It’s part of the joy of traveling to new places to sample new foods and drinks. Visiting Greece or the Greek Islands will undoubtedly provide you with lots of surprises! For millennia, the Greeks have created a wide range of spirits. Some, like Ouzo, are well-known and well-loved all over the world, while others are only made in limited quantities on isolated islands.
We explain their history and how they are made, as well as how they should be served to get the most enjoyment out of them. You’ll be packing a few bottles in your bag once you’ve found some of these fantastic Greek beverages as a lasting memory of Greece.
Popular Greek Drinks
Ouzo is a dry, clear apéritif with an anise taste that is popular across Greece. It has a liqueur-like flavor and is comparable to raki, pastis, and sambuca. Ouzo is said to have originated in Plomari on the island of Lesvos. It was initially prepared by distilling leftover grape skins and stems from wine manufacture. The liquid is then distilled with aniseed and local plants until the alcohol percentage reaches a high level.
Metaxa is a moderate, sweet-tasting brandy drink that the Greeks always drink. It’s made with care to gratify the palates of people who test it.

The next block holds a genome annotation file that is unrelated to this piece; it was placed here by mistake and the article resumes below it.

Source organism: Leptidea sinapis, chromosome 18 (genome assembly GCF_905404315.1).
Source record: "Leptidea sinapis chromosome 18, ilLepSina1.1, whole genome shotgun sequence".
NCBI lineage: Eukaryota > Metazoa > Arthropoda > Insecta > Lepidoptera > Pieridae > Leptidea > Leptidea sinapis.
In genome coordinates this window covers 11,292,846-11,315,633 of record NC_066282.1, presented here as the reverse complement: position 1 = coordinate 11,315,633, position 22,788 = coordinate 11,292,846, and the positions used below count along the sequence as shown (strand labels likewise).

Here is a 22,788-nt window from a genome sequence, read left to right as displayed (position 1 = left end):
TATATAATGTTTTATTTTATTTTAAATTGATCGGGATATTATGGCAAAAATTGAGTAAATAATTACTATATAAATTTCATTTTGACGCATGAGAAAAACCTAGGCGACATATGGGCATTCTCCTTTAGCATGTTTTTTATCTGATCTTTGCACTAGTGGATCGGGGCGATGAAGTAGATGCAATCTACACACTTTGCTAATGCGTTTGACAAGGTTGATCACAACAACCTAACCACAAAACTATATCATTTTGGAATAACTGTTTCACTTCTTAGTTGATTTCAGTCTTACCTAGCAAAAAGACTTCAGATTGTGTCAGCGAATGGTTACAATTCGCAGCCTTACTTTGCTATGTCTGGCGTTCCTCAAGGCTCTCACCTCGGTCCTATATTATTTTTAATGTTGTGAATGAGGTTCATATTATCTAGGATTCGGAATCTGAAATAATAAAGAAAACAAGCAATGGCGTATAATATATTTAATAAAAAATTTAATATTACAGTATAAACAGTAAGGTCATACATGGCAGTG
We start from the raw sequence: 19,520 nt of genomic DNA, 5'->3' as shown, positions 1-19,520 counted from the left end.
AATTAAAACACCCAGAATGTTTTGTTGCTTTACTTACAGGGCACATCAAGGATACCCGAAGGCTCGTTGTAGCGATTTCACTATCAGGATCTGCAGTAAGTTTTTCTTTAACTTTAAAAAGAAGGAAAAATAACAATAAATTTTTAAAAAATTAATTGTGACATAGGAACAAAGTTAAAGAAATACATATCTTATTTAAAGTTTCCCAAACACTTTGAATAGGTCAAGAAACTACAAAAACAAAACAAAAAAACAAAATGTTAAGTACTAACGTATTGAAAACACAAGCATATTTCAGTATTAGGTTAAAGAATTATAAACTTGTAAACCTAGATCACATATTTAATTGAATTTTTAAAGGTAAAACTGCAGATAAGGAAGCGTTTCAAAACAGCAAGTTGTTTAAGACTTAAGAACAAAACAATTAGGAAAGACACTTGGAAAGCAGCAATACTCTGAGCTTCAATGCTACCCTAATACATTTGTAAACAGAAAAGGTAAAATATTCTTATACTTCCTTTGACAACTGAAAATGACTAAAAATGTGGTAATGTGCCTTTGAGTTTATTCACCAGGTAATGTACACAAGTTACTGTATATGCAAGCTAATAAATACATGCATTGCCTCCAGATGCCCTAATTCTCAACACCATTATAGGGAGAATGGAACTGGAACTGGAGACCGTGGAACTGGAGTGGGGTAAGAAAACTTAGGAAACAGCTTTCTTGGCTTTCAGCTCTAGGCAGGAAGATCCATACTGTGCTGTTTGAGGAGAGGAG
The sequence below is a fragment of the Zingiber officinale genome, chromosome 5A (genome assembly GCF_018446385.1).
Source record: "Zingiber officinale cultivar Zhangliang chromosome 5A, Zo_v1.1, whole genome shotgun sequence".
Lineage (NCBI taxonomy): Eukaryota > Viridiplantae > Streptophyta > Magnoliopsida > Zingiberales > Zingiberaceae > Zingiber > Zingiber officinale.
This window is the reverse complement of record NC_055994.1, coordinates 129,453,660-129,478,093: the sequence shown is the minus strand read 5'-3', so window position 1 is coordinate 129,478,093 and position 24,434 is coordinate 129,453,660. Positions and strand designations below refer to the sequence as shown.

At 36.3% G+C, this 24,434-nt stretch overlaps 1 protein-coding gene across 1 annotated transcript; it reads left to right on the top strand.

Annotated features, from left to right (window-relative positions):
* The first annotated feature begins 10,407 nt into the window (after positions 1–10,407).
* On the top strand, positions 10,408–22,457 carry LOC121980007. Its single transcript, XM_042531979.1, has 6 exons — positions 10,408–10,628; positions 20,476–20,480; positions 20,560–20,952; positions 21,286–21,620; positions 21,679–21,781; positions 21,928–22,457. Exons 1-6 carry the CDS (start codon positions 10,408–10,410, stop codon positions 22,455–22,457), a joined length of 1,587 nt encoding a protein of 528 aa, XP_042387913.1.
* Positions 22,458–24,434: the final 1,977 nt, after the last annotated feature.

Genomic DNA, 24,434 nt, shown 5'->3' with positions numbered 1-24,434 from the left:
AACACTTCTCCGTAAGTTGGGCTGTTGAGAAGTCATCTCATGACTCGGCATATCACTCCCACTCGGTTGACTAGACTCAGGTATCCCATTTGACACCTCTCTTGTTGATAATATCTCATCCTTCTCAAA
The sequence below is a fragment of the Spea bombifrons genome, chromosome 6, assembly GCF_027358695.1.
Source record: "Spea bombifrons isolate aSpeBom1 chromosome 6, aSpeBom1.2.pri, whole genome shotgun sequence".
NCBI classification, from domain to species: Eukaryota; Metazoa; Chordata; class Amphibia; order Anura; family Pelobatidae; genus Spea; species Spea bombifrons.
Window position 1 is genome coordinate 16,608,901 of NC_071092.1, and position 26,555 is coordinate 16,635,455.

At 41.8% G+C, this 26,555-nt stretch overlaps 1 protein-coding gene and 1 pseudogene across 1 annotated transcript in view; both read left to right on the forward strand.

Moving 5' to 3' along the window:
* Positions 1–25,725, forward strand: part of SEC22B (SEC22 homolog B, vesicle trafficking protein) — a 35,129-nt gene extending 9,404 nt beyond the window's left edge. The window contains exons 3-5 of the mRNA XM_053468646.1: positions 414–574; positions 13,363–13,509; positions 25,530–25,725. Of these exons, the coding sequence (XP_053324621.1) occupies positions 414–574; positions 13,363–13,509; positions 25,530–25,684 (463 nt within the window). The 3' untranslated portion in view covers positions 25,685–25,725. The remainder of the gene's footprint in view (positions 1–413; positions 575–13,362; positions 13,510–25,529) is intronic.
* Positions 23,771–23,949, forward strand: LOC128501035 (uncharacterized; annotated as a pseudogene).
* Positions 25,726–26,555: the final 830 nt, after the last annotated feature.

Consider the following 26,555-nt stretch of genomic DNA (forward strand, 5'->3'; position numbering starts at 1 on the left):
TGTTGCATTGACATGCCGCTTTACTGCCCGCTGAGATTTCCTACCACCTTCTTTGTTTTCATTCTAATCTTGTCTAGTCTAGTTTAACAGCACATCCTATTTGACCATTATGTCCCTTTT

After the rich grape juice has been removed, Tsipouro is a powerful distilled liquor (40-50 percent alcohol) created from the vines and grape skins. Apostagma, a kind of Tsipouro prepared from the full grape, is regarded significantly better. Tsipouro is likewise brewed in barrels and tastes similar to whiskey. Thessaly and Macedonia produce an anise-flavored Tsipouro that tastes remarkably similar to Ouzo (despite being brewed in an entirely different method).
- Freddo’s Espresso
Espresso and ice are combined in this classic Greek coffee. The two components are mixed until the coffee is slightly cold, smooth, and creamy, which makes the Freddo unique. Sweeten the drink to your liking, but do so before blending it! You can learn how to manufacture it yourself.
- Greek Wine
Greece was formerly a prominent wine producer, but its wines were mostly for the domestic market for centuries. Greek wines have been discovered and praised by wine enthusiasts all over the world in the last 10 years, and some of them can now be bought in European shops. Many distinct Greek wines, such as the beautiful Moraitis from Paros, made from the Monemvasia grape, are still worth tasting and are relatively unknown. You will have a great time learning about Greek wines.